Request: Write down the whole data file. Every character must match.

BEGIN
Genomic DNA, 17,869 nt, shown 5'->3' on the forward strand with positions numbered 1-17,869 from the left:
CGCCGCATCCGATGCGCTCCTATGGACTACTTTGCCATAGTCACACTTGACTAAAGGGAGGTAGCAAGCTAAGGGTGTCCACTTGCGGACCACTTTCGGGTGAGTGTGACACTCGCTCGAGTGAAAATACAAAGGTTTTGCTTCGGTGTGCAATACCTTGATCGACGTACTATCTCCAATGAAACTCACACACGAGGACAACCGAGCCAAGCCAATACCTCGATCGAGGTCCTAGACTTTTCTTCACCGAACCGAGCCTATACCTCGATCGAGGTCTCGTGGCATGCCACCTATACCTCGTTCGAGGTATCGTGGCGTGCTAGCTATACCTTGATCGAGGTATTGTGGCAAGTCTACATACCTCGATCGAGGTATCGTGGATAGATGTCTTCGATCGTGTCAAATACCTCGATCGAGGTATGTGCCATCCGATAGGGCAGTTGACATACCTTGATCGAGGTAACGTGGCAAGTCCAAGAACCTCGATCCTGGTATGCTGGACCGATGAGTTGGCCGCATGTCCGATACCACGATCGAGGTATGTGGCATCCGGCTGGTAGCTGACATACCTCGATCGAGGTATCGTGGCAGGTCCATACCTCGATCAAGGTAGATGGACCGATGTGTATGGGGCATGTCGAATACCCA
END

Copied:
Genomic DNA, 17,869 nt, shown 5'->3' on the forward strand with positions numbered 1-17,869 from the left:
CGCCGCATCCGATGCGCTCCTATGGACTACTTTGCCATAGTCACACTTGACTAAAGGGAGGTAGCAAGCTAAGGGTGTCCACTTGCGGACCACTTTCGGGTGAGTGTGACACTCGCTCGAGTGAAAATACAAAGGTTTTGCTTCGGTGTGCAATACCTTGATCGACGTACTATCTCCAATGAAACTCACACACGAGGACAACCGAGCCAAGCCAATACCTCGATCGAGGTCCTAGACTTTTCTTCACCGAACCGAGCCTATACCTCGATCGAGGTCTCGTGGCATGCCACCTATACCTCGTTCGAGGTATCGTGGCGTGCTAGCTATACCTTGATCGAGGTATTGTGGCAAGTCTACATACCTCGATCGAGGTATCGTGGATAGATGTCTTCGATCGTGTCAAATACCTCGATCGAGGTATGTGCCATCCGATAGGGCAGTTGACATACCTTGATCGAGGTAACGTGGCAAGTCCAAGAACCTCGATCCTGGTATGCTGGACCGATGAGTTGGCCGCATGTCCGATACCACGATCGAGGTATGTGGCATCCGGCTGGTAGCTGACATACCTCGATCGAGGTATCGTGGCAGGTCCATACCTCGATCAAGGTAGATGGACCGATGTGTATGGGGCATGTCGAATACCCA